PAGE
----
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Challenges in Business Continuity Planning in the Pharmaceutical Industry


To be able to understand the topic, we first need to understand the Pharmaceutical (Pharma) Industry. One of the most unique features of this industry is that this is one of the highly regulated industries in the world. Initial discussions throw some more light on the industry. (the scope of discussion is the drug manufacturing portion of the industry).


Pharmaceutical Industry Overview:

From a market standpoint, the Pharma Sector can be classified as:

1.       Innovator companies: also known as research-based or originator companies, are at the forefront of drug discovery and development. They invest heavily in research and development (R&D) to create new and original pharmaceutical products. Innovator companies typically hold patents for their drugs, granting them exclusivity for a specified period.

2.       Generic companies: these produce and sell generic drugs, which are bioequivalent to the original brand-name drugs. They enter the market after the expiration of patents held by innovator companies. Generics are cost-effective alternatives, as they do not incur the same research and development costs. These companies focus on manufacturing high-quality, affordable versions of existing medications.

3.       Biologics companies: these specialize in the development and production of biopharmaceuticals. Unlike traditional chemical-based drugs, biologics are derived from living organisms or cells. They include monoclonal antibodies, vaccines, and therapeutic proteins. Biologics companies invest in advanced technologies and complex manufacturing processes to produce these innovative and often targeted therapies.

4.       Formulation companies: have focus on the development of drug formulations, which involve combining active pharmaceutical ingredients (APIs) with excipients to create a final dosage form. These companies play a crucial role in optimizing the delivery, stability, and bioavailability of pharmaceutical products. Formulation expertise is essential for creating various dosage forms, including tablets, capsules, injectables, and topical formulations.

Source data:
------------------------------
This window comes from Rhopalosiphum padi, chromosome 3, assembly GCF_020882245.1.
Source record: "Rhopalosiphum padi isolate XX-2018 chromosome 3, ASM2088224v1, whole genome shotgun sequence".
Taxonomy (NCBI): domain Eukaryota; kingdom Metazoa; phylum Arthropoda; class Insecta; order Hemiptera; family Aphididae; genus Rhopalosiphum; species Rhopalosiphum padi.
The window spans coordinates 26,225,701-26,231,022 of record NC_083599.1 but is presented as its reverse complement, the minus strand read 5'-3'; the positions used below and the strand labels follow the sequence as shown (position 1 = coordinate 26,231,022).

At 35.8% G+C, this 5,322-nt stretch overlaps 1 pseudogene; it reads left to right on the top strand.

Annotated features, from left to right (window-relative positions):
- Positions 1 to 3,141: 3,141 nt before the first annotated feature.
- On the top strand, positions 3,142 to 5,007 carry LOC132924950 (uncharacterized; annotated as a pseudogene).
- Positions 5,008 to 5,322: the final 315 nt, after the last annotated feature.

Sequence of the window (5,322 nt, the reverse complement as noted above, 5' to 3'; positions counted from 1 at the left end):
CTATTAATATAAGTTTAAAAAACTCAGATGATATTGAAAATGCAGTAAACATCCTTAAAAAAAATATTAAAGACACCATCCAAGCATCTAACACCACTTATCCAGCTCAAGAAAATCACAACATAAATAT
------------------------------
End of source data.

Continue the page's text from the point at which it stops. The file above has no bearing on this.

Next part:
Let us have a quick look at the lifecycle of a typical drug:



It is estimated that the effective investment in producing a new drug can range from USD 1-3 billion.


Market Regulators and Risks:

Some of the prominent market regulators for this industry, besides India include:

  • US FDA,

  • PMDA, Japan

  • ANVISA, Brazil

  • EMEA, Europe

A pharma company is typically structured as shown in the picture below:

The top risks for a pharma company are listed below:

  • Cybersecurity

  • Data breaches

  • Supply chain-Third-Fourth Party

  • Quality

  • Geopolitical exposures

  • Environment

  • Competition

  • Regulations

  • Intellectual property

  • R&D costs

  • Pricing pressure

  • Data security

  • Aging population

  • Skills

  • Innovation including the use of Machine Language and Artificial Intelligence in Automation

Challenges in the Pharma Industry - 2024 (McKinsey Insights):


It is worth full reading.


Business Continuity in Pharma Companies:

The highly regulated nature of the industry makes the Pharma companies highly dependent on written-down processes and procedures. These not only need to be UpToDate but in use too – on a daily basis. This brings robustness in their operations automatically.

Business Continuity in Pharma companies is increasingly proving to be as important as in any other company or industry. Also, the global standard for Business Continuity Management such as ISO 22301:2019 can apply to the Pharma industry.